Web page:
Collecting unemployment doesn't drive wages down, hiring illegals to do work does.
Construction was a huge part of our employment picture when housing was booming. It's going to take years for inventory to be absorbed. Manufacturing is doing well in the US but we don't need as many people to produce stuff and even in boom times it's going to employ less people.
There is no reason to throw money away on unemployment and welfare benefits when there are tons of projects that can productively employ people and provide some long term return to the public. This slash and burn mentality is chocking the country. There is no reason we canít have some reasonable stimulus coupled with a long term deficit reduction plan and tax reform other than a lack of political will on both sides of the aisle.
Last edited by Winstonbiggs; 06-15-2012 at 04:56 PM.
"That's how we built this country Ė together. We constructed railroads and highways, the Hoover Dam and the Golden Gate Bridge. We did those things together," he said, in a passage that was presumably meant to be inspirational but was delivered with the faintly petulant air of a great man resentful at having to point out the obvious, yet again. "Together, we touched the surface of the moon, unlocked the mystery of the atom, connected the world through our own science and imagination. We haven't done these things as Democrats or Republicans. We've done them as Americans." -B.O.
Beyond the cheap dissembling, there was a bleak, tragic quality to this paragraph. Does anyone really believe a second-term Obama administration is going to build anything? Yes, you, madam, the gullible sap at the back in the faded hope'n'change T-shirt. You seriously think your guy is going to put up another Hoover Dam? Let me quote one Deanna Archuleta, Obama's Deputy Assistant Secretary of the Interior, in a speech to Democratic environmentalists in Nevada:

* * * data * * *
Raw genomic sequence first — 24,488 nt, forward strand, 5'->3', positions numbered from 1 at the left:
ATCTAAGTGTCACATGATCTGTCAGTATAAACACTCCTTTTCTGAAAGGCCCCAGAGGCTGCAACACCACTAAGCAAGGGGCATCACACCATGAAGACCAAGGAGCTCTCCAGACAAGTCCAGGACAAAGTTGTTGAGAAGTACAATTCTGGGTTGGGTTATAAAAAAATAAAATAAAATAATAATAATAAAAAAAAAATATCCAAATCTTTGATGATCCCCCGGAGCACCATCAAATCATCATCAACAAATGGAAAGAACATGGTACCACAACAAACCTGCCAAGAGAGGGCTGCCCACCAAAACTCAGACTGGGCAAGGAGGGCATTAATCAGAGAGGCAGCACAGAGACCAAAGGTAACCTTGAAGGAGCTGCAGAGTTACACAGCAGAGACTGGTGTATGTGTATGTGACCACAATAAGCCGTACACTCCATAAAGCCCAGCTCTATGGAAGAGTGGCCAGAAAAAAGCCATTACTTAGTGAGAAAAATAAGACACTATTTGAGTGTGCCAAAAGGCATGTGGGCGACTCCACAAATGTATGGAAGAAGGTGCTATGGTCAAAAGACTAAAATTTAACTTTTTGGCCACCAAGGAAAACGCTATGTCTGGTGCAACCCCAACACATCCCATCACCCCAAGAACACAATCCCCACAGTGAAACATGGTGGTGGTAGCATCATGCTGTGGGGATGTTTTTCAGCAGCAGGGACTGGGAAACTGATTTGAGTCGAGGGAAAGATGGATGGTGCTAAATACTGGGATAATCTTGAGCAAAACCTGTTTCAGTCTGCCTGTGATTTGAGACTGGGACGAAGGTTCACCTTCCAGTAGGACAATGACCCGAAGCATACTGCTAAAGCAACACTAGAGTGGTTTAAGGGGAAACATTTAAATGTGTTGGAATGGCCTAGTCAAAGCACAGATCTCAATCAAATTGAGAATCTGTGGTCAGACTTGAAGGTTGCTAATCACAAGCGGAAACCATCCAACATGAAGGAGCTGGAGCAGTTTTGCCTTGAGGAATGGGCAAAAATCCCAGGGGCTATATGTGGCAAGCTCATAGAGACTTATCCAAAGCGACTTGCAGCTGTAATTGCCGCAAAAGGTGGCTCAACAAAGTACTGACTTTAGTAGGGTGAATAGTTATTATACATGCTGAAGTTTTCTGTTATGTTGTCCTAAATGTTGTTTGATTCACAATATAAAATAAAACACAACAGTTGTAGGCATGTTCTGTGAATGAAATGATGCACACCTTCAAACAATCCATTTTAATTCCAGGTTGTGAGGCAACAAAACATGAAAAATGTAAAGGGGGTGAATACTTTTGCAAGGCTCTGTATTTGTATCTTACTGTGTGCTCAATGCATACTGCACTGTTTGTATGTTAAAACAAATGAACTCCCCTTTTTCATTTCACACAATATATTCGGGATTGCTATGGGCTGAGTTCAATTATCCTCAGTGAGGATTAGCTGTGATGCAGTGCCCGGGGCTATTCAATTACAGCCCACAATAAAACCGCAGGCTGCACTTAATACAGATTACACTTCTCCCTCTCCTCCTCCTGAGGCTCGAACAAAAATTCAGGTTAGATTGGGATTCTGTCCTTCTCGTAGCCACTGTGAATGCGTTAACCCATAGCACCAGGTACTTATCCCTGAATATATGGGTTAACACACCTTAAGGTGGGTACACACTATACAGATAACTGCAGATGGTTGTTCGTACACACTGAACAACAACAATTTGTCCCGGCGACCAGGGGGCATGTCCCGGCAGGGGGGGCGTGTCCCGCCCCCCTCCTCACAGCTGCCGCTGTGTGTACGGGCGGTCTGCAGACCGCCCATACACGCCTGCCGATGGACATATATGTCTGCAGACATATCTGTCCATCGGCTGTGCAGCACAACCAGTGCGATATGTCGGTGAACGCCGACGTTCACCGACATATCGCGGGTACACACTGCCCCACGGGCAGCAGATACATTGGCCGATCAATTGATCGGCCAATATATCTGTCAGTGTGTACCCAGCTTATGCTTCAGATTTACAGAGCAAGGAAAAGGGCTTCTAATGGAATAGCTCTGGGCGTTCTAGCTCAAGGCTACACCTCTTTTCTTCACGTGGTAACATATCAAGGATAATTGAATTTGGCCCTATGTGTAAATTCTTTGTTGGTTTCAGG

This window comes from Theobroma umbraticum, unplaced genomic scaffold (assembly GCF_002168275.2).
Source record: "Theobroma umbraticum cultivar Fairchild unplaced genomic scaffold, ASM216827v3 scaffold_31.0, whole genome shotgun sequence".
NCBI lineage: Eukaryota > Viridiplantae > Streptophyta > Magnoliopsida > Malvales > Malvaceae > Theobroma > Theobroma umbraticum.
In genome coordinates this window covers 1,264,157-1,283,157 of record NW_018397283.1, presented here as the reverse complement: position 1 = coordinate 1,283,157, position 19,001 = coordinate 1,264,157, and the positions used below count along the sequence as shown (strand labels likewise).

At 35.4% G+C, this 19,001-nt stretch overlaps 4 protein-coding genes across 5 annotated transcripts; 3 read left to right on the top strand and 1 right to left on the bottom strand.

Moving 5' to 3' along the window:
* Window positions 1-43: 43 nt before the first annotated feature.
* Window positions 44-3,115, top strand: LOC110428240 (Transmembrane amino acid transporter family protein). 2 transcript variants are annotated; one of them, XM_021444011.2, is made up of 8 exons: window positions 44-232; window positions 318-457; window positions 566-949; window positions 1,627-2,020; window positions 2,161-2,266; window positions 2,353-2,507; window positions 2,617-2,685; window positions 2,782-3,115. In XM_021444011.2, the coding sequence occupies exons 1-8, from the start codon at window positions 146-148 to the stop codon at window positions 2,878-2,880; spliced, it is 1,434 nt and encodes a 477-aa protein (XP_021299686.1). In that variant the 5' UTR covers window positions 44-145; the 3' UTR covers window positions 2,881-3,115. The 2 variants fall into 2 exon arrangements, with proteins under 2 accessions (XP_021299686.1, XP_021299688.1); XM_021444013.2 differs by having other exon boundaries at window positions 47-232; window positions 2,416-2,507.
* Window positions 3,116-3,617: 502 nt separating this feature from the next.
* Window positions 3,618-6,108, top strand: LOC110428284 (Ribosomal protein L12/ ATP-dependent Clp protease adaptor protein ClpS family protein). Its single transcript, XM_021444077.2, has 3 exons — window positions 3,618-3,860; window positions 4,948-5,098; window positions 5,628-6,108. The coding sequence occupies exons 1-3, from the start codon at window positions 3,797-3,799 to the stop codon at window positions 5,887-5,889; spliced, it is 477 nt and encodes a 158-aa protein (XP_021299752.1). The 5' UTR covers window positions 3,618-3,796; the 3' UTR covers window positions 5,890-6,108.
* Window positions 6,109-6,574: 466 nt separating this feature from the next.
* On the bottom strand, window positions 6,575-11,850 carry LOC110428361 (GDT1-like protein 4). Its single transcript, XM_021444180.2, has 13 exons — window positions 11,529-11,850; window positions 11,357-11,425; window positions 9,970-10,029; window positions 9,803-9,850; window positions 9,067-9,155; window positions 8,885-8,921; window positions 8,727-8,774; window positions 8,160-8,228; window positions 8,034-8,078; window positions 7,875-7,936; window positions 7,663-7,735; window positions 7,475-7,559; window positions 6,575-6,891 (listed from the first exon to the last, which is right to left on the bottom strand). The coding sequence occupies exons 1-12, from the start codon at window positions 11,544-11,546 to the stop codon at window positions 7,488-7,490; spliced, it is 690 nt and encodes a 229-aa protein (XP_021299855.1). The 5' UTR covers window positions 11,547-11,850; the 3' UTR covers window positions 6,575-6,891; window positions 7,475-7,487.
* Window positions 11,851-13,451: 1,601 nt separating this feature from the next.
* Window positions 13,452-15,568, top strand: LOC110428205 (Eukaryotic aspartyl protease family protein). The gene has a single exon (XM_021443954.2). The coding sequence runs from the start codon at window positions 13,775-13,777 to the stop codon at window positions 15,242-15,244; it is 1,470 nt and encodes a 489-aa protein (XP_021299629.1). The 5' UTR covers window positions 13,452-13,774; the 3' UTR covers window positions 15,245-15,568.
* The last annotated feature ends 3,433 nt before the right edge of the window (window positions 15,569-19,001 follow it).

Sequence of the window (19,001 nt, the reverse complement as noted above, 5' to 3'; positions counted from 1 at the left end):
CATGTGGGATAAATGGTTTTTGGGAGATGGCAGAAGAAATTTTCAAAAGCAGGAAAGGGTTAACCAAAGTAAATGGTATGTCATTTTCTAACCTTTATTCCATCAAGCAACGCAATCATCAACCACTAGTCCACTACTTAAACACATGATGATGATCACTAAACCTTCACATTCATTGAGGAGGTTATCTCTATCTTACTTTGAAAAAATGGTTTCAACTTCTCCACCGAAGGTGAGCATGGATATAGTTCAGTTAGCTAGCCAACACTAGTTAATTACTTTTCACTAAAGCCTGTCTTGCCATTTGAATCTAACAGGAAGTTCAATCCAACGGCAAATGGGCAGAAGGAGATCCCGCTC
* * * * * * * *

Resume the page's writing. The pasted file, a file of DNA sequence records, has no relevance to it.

"You will never see another federal dam."
That seems pretty straightforward. America is out of the dam business. Just as the late Roman Empire no longer built aqueducts, so we no longer build dams. In fairness to the Romans, they left it to the barbarians to sweep in and destroy the existing aqueducts, whereas in America the government destroys the dams (some 200 this century) as an act of environmental virtue hailed by the Deputy Assistant Secretary of the Interior.
I can assure you it's not your psych degree that got you where you are. Hard work. Mst taking these majors are on the glide.
Ultimately it's communication skills. And leadership.
Doggin, I believe, has a degree in drama at a ok college. Then the law degree at Columbia. He had a strategy to that. I have mentioned that most lawyers are dramatic. LOL.